I don't like them... so in my opinion the wrong vehicle to deliver this project. It shows something good can come from cooperation of individual nations though. We could achieve this as a separate project. Faster and for less cost.

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Facepalm

Re: The European Union

"We could achieve this as a separate project. Faster and for less cost."

Hahahahahaha... I can see britain achieve this on its own, the week after successfully rolling out an ID across the nation(s).

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FAIL

Re: The European Union

I did say it could be achieved via international cooperation.

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Silver badge
WTF?

Why do we need to reinvent the wheel? And why countries need their very own GPS

Every day, legions of laddies and a few of their women walk around, electronically tethered to Plod or their bail supervisor, using devices attached to their bodies allowing their whereabouts to be monitored.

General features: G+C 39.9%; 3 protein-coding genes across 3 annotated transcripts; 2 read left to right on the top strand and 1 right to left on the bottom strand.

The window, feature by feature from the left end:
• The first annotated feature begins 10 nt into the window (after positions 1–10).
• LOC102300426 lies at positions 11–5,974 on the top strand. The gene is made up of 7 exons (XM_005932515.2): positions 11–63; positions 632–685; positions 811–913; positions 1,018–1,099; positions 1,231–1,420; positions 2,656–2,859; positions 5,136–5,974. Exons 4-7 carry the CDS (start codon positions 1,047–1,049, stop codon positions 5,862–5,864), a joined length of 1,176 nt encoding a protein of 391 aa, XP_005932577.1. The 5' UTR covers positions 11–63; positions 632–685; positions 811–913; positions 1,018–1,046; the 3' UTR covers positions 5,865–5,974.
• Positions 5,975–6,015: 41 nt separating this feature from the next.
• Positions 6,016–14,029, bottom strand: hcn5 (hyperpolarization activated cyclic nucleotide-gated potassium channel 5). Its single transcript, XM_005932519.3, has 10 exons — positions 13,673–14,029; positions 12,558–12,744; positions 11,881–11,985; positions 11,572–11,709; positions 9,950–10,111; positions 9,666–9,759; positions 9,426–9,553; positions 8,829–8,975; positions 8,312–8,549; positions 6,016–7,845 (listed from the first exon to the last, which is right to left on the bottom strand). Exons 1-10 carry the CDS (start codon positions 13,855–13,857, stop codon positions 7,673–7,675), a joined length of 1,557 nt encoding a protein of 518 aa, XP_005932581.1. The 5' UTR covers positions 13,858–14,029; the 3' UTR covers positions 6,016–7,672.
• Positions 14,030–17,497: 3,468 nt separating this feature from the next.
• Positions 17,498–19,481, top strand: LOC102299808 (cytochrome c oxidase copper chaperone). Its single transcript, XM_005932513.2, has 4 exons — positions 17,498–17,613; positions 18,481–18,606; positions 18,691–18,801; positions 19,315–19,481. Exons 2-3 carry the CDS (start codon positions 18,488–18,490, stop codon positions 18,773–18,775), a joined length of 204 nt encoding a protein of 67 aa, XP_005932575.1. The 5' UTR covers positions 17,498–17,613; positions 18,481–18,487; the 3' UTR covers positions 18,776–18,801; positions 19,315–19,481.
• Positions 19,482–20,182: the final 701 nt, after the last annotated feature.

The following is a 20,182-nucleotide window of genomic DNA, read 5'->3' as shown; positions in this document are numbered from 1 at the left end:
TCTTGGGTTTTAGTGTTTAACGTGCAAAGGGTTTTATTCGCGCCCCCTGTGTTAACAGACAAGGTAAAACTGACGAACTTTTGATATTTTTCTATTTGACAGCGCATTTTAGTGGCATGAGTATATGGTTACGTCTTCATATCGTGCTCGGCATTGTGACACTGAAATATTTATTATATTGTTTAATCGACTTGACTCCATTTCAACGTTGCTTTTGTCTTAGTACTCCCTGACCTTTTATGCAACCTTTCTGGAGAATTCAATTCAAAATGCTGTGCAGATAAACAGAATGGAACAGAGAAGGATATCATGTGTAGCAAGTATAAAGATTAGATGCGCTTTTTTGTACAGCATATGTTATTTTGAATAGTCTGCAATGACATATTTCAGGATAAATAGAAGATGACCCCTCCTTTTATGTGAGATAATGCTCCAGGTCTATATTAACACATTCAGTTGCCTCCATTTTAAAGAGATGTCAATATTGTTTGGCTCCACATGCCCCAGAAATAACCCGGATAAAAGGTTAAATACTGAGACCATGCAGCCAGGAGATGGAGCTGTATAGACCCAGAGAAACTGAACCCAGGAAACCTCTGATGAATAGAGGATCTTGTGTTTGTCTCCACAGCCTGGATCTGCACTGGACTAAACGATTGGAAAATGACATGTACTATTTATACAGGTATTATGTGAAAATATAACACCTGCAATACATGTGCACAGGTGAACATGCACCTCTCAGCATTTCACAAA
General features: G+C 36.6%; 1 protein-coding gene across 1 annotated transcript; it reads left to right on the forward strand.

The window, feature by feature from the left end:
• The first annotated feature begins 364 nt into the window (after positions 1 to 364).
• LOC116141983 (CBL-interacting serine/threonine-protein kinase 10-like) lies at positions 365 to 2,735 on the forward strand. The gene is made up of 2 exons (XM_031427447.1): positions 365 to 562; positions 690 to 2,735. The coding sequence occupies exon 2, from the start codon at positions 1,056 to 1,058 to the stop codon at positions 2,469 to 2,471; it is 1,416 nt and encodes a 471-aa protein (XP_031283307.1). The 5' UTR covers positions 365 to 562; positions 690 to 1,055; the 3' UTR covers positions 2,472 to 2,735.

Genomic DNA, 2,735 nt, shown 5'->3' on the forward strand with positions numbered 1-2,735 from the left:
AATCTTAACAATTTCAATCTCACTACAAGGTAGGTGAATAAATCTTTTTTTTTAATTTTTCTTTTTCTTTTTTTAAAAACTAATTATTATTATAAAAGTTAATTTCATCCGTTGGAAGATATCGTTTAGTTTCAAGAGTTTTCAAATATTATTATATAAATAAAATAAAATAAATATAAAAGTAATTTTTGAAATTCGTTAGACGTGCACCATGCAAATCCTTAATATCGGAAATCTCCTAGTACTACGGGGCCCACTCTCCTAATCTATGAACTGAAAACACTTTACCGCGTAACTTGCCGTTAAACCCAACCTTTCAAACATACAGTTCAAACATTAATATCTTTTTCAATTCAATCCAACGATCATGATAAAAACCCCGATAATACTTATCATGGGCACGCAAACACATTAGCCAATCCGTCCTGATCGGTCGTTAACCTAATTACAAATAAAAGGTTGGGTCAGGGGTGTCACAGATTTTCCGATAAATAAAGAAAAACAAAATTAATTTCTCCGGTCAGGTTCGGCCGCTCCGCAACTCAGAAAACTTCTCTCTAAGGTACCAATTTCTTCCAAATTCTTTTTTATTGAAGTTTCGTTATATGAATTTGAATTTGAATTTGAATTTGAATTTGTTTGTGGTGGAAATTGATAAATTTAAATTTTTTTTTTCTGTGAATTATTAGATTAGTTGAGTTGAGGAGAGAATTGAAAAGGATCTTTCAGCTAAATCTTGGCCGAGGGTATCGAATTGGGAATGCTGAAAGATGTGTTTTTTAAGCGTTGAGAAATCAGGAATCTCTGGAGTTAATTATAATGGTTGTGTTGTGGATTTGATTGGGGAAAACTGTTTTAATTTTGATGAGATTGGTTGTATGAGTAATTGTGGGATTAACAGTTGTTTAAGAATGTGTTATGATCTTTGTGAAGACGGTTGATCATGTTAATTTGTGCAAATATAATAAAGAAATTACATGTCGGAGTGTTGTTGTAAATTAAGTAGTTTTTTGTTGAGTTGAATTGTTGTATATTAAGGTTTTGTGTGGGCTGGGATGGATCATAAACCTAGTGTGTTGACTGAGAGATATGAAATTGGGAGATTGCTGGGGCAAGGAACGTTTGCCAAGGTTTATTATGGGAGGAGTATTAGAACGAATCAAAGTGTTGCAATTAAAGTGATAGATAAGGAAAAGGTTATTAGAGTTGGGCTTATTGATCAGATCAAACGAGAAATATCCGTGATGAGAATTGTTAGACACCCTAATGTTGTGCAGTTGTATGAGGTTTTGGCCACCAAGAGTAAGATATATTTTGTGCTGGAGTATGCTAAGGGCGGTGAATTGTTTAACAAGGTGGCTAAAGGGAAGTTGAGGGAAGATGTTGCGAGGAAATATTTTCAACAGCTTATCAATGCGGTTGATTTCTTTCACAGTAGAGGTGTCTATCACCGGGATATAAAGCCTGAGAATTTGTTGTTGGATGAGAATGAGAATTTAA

I wear a GPS device whenever I am out of the office and I rarely lose signal other than in jungle forest areas with heavily whetted leaves.. Others use the Joy GPS personal tracker, such as Spot.

Why is it so necessary to have new 'toys' for police and the military when off-the-shelf civilian equipment would suffice?

Besides. we all know where to find the Plod - down at the local greasy spoon scoring a big, free, cup of tea.

The need for having multiple GPS system systems is obvious. Although the US GPS system is wide open, thanks to Bill Clinton, the US has and does degraded the signal accuracy when the need occurs.

The USA and Europe don't always agree with each other and having Galileo gives Europe the ability to give the Americans the finger sign when the need arises.

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Re: Why do we need to reinvent the wheel? And why countries need their very own GPS

@JaitcH "Why is it so necessary to have new 'toys' for police and the military when off-the-shelf civilian equipment would suffice?"